When couples finalize their divorce and take some time to move on with their lives, it is not uncommon for one or both individuals to enter a new marriage. However, it is important to understand how remarriage affects a previous divorce agreement in Nevada.
Impact of Remarriage on Alimony
When a supported spouse (i.e. the spouse receiving spousal support) remarries, permanent alimony automatically ends. On the other hand, if a paying spouse enters new marriage, alimony payments still need to be made to the supported spouse. If there is a significant and negative change in the paying spouse’s finances, it is possible for him/her to seek modification.
If a supported spouse cohabitates with a new romantic partner, the paying spouse may seek a modification to reduce alimony payments if the supported spouse is receiving financial support from the cohabitating partner. However, if the divorce decree states that cohabitation by the supported spouse terminates alimony, then the parties must adhere to the order.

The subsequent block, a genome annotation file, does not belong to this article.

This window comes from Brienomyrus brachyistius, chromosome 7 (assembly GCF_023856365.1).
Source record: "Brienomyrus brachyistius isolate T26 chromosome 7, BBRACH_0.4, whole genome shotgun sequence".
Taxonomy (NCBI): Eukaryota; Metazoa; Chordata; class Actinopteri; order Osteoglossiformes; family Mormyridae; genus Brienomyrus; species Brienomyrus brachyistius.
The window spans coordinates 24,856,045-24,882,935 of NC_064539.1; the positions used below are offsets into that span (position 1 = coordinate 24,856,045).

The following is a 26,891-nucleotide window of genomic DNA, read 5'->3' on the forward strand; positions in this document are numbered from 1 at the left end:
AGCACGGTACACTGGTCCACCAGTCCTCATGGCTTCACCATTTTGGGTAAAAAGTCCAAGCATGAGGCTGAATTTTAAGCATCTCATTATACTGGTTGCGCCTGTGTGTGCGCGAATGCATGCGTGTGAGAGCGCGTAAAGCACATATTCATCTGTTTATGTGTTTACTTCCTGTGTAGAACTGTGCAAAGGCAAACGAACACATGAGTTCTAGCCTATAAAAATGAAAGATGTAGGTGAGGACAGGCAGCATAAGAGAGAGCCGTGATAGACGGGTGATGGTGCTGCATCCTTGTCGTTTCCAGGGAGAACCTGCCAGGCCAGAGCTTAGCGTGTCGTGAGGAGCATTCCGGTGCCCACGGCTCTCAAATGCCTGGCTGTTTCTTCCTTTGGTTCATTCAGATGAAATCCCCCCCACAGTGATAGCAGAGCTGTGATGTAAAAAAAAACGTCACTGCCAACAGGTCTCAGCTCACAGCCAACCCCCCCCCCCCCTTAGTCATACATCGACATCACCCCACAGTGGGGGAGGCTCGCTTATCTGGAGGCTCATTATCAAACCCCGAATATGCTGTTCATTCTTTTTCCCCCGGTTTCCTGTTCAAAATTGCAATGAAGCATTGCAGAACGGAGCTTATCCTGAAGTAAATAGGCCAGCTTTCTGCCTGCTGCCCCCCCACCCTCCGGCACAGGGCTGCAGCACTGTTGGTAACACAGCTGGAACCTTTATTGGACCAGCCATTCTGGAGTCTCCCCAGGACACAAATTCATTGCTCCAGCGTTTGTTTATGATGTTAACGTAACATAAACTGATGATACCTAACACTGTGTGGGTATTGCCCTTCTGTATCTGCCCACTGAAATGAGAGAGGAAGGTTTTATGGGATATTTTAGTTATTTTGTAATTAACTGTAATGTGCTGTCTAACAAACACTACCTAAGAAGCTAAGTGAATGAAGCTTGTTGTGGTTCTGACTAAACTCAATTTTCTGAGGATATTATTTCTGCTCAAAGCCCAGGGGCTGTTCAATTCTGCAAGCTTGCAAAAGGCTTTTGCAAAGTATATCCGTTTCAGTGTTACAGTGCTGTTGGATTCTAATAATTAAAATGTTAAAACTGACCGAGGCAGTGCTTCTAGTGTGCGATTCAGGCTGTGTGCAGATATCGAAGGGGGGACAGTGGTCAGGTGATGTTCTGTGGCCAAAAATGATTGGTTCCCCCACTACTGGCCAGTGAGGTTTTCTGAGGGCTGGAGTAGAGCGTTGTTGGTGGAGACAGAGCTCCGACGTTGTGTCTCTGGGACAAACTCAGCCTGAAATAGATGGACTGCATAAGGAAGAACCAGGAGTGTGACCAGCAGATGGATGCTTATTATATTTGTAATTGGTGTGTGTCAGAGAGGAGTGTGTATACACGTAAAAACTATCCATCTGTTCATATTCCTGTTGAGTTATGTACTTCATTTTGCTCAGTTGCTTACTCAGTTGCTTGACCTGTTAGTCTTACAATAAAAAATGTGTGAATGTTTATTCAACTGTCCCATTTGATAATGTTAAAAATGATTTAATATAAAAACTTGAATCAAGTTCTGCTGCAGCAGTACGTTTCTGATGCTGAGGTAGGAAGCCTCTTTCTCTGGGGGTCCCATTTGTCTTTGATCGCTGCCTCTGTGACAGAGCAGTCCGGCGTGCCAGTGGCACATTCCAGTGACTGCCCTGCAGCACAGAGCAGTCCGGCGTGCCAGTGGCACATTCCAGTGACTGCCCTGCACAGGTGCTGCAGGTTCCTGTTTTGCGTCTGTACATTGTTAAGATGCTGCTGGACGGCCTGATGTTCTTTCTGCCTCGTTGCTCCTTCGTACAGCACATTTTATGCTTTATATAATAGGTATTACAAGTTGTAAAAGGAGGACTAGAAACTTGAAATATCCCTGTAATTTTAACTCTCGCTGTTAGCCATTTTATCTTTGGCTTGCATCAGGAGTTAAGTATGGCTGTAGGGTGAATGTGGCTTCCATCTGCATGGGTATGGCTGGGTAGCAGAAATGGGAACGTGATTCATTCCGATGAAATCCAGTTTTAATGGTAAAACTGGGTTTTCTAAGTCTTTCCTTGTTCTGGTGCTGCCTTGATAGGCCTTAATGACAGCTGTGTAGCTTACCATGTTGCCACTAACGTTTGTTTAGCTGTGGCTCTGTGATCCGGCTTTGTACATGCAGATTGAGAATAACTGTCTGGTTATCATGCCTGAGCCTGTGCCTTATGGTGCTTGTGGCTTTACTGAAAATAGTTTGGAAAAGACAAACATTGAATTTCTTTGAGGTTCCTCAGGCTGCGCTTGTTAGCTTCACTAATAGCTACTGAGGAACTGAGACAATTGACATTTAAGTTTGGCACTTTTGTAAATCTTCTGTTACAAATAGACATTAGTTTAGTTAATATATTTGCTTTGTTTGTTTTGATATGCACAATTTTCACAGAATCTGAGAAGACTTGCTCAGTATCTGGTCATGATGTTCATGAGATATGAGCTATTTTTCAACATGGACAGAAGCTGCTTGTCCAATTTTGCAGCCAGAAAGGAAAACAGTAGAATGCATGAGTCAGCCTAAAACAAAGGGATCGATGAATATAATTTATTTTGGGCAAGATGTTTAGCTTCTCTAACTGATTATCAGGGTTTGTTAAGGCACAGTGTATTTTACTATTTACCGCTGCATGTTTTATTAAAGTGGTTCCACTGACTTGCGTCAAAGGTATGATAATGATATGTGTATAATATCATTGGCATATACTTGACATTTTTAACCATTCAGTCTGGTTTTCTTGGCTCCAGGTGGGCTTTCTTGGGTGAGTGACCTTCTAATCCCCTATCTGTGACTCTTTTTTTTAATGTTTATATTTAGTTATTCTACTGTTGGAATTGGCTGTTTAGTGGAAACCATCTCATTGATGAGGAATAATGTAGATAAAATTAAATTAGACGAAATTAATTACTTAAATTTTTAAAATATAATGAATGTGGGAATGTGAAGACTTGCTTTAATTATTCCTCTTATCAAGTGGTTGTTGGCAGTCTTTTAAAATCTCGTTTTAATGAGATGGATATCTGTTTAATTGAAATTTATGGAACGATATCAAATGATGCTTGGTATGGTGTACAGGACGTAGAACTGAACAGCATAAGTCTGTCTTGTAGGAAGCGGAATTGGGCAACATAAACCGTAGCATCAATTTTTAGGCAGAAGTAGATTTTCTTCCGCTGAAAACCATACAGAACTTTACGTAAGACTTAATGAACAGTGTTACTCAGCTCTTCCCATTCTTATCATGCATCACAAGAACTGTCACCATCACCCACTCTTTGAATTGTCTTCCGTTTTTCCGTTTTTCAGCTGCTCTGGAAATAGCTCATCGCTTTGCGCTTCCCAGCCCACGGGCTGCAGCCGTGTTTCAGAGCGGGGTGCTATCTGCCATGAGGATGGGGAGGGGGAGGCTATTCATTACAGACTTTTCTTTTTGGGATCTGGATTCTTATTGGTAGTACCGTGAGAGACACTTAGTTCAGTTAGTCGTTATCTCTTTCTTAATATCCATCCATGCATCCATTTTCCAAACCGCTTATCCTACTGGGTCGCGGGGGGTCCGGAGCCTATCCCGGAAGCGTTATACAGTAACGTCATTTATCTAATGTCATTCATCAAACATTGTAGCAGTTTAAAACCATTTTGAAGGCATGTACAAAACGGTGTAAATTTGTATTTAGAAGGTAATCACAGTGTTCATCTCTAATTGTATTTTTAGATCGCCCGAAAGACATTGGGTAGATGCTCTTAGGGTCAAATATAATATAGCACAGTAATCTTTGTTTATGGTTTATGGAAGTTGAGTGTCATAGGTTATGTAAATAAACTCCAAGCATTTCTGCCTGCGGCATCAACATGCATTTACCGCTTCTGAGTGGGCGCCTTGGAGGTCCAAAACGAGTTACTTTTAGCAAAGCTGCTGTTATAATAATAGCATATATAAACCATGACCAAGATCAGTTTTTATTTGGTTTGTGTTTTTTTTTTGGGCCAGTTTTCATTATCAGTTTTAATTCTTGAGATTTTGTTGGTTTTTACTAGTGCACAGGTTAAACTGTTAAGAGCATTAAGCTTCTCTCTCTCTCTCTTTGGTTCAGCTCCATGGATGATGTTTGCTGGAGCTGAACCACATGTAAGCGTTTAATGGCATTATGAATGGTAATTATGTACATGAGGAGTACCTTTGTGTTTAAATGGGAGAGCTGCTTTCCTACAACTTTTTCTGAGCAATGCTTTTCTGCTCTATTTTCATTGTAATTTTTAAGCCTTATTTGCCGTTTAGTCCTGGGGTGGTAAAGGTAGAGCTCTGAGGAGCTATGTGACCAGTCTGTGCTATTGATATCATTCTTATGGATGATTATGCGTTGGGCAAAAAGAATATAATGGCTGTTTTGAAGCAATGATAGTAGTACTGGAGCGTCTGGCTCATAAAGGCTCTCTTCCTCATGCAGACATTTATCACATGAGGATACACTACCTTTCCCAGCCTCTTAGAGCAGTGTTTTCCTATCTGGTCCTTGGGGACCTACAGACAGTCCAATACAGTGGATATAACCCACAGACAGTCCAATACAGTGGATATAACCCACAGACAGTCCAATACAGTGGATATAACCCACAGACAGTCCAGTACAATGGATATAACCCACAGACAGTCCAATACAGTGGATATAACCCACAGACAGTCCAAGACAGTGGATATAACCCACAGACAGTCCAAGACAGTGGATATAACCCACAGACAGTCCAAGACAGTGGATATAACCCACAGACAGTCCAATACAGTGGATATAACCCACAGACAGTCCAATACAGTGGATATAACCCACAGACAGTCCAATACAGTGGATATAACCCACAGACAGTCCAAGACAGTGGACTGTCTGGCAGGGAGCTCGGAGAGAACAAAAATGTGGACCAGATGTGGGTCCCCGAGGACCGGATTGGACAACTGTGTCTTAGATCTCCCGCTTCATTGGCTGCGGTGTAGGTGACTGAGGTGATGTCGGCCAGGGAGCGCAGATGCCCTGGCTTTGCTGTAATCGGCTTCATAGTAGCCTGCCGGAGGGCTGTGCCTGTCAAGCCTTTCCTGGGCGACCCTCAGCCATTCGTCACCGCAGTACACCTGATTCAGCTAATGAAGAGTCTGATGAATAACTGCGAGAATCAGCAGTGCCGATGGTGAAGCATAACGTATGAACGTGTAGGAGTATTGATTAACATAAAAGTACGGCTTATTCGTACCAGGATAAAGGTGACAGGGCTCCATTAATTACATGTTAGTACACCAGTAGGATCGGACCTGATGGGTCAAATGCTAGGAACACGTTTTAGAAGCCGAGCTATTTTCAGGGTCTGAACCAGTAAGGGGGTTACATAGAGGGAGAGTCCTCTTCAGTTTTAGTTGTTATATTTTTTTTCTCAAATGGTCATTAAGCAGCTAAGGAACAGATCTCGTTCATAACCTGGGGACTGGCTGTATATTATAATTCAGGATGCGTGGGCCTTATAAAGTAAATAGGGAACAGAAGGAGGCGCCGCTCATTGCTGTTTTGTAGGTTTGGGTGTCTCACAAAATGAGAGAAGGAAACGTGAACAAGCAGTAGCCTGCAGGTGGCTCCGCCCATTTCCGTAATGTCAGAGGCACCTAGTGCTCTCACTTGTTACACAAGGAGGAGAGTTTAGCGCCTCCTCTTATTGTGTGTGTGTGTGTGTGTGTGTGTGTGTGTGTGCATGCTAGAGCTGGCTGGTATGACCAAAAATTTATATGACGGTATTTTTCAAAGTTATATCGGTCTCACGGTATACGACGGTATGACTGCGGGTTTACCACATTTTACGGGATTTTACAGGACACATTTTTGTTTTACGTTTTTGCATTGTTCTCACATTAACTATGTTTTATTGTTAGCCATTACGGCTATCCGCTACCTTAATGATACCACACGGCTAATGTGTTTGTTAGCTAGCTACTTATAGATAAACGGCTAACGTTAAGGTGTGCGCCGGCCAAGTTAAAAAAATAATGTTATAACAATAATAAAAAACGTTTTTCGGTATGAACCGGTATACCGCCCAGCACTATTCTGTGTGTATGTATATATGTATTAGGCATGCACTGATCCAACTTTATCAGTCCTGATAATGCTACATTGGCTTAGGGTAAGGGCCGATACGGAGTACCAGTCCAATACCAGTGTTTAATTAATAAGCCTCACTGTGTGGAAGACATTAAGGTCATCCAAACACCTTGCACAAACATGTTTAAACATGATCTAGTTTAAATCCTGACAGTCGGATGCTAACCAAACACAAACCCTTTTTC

Impact of Remarriage on Child Support
Remarriage alone doesn’t have a substantial effect on child support payments in Nevada since parents are obligated to financially support their children. However, a parent can attempt to modify child support if either parent experiences a significant change in circumstances.
For example, if a custodial parent’s new spouse makes financial contributions to the household, the noncustodial parent may attempt to lower child support payments because the custodial parent will have more funds to take care of the child. By contrast, if a noncustodial parent’s new spouse makes financial contributions to the household, the custodial parent may try to increase child support payments.
If a noncustodial parent has additional children as a result of a new marriage, the court may take into consideration his/her children form a current and previous marriage when deciding whether to modify child support payments.